Movie Review: 'A Late Quartet' -- 3 stars
A Late Quartet
Directed by Yaron Zilberman
Starring Christopher Walken, Philip Seymour Hoffman, Catherine Keener, Mark Ivanir
"A Late Quartet" is a classical Upper West Side-set wintertime drama, paralleling scenes of a snowy Central Park and images of frozen city streets with a story about what might be the final days of a famed string quartet.
Christopher Walken, Philip Seymour Hoffman, Catherine Keener and Mark Ivanir play the Fugue Quartet members, who have played together for 25 years. Their group is thrown into turmoil when Walken's Peter announces his retirement because of a Parkinson's disease diagnosis. Submerged personal disputes erupt, egos clash and each member is forced to grapple with the possibility of an ugly, unwanted change in their comfortable lives.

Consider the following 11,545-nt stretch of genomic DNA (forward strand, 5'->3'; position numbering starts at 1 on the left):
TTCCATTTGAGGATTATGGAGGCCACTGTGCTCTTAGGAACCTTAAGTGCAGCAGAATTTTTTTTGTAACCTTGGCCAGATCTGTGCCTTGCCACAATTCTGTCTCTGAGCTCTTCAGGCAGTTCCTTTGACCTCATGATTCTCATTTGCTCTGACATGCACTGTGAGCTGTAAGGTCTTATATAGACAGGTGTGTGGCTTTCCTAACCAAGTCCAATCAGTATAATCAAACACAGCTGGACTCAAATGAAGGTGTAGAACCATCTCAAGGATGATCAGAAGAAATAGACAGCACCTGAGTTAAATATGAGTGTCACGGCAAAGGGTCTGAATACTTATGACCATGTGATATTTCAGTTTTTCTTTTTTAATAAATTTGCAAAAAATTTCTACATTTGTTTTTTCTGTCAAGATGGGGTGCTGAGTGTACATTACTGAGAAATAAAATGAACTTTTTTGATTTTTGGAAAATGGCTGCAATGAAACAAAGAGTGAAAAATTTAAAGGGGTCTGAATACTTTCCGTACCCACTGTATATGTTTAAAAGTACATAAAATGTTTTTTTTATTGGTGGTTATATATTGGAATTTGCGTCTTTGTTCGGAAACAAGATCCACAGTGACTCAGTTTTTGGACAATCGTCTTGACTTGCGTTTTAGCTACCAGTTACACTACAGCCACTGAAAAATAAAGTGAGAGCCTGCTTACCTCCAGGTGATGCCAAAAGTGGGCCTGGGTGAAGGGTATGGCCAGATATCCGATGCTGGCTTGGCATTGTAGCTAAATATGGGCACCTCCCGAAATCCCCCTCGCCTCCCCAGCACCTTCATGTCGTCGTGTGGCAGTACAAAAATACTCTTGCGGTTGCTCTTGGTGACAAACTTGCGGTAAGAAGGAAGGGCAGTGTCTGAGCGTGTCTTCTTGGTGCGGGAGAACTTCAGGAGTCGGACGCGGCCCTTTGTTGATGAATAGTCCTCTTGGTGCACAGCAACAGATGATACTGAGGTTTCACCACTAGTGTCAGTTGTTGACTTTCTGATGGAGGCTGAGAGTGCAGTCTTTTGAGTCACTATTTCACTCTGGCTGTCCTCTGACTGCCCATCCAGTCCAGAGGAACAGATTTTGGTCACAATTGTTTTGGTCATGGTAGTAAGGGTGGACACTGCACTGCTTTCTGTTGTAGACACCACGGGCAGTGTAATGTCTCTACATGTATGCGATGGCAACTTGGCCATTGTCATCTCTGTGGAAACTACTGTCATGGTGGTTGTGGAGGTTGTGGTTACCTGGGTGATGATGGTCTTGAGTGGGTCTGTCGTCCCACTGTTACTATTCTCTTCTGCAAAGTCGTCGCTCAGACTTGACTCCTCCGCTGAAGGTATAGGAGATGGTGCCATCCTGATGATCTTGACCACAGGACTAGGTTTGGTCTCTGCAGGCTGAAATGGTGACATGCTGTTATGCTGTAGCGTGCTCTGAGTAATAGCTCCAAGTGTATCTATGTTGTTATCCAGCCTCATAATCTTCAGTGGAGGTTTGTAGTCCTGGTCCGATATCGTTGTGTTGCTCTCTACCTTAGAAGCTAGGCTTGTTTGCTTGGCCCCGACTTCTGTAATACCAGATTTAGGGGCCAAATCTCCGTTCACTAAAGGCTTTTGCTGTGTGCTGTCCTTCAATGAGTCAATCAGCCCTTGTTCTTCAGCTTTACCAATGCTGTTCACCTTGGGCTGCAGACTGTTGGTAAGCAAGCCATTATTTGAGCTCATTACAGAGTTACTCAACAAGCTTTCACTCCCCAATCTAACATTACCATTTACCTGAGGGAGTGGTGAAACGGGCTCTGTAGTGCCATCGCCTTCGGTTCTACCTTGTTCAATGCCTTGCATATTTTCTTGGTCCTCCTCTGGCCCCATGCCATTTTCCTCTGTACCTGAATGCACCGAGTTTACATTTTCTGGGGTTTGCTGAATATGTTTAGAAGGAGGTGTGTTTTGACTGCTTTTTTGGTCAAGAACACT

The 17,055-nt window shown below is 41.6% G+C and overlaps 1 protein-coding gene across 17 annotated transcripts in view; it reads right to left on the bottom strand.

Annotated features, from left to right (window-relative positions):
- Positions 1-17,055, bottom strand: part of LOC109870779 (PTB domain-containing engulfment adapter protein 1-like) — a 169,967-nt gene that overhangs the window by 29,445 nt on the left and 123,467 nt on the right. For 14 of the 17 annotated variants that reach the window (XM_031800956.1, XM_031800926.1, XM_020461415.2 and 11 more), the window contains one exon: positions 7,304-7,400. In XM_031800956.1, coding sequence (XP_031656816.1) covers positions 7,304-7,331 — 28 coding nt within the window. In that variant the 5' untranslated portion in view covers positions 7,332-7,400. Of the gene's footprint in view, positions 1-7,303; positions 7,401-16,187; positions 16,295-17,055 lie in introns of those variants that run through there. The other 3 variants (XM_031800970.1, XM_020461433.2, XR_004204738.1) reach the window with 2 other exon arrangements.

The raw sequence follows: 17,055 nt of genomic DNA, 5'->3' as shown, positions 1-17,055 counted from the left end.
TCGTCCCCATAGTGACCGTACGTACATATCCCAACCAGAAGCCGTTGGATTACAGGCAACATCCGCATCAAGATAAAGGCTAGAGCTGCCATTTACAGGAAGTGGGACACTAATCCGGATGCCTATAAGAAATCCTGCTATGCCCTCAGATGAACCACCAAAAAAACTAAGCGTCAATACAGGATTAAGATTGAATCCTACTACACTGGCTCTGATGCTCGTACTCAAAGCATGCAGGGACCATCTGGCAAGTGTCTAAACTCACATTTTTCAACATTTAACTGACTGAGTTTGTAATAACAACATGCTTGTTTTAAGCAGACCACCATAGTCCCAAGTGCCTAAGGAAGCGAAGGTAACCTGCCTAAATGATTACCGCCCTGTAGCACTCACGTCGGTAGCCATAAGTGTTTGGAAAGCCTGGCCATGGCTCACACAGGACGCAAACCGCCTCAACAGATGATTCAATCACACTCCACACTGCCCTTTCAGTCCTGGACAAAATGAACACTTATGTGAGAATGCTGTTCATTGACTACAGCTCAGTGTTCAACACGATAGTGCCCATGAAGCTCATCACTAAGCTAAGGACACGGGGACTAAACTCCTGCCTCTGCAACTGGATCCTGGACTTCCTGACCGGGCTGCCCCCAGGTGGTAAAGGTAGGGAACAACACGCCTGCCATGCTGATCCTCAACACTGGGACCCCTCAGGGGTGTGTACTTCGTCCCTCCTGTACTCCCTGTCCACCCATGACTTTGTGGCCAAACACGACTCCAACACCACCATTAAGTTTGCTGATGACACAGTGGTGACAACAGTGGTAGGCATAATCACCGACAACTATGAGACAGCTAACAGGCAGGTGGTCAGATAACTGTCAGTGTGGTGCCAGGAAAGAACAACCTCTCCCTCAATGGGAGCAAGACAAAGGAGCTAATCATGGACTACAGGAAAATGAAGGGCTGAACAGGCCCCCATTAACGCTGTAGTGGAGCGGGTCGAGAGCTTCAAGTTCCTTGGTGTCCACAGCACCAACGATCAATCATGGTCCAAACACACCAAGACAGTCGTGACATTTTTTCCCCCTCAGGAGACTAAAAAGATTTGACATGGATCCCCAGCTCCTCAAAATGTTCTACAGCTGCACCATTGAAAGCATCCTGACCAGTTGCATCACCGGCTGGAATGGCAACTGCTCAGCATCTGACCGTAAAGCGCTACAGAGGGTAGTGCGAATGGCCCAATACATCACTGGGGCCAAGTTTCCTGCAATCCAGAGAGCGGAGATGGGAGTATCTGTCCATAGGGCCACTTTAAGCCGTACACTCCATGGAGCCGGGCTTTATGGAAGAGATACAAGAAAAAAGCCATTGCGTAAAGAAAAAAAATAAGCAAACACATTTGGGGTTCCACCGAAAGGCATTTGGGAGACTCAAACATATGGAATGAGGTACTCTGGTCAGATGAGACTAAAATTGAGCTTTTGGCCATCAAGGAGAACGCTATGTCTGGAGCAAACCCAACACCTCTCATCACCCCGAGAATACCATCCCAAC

The movie offers the sort of polished, "art house" experience you'd expect from a film inspired by Beethoven's Opus 131. Director Yaron Zilberman operates in broad melodramatic strokes, but they fit the old-fashioned contours of his story. The film could be seen as the cinematic equivalent of a crisp New York Philharmonic performance, with each movement of Beethoven's quartet reflected in the narrative's flow.
In another context, the illicit affairs, physical confrontations and verbal fireworks that make up the heart of the drama here would be right at home on daytime television. But the actors give such strong performances, with Walken in particular smartly underplaying his "Walken-ness," that the travails hit home.
In the end, however inconsequential the struggles of pretentious artists might be, "A Late Quartet" depicts the passage of time, the specter of death and the promise of rebirth, in time-honored dramatic form.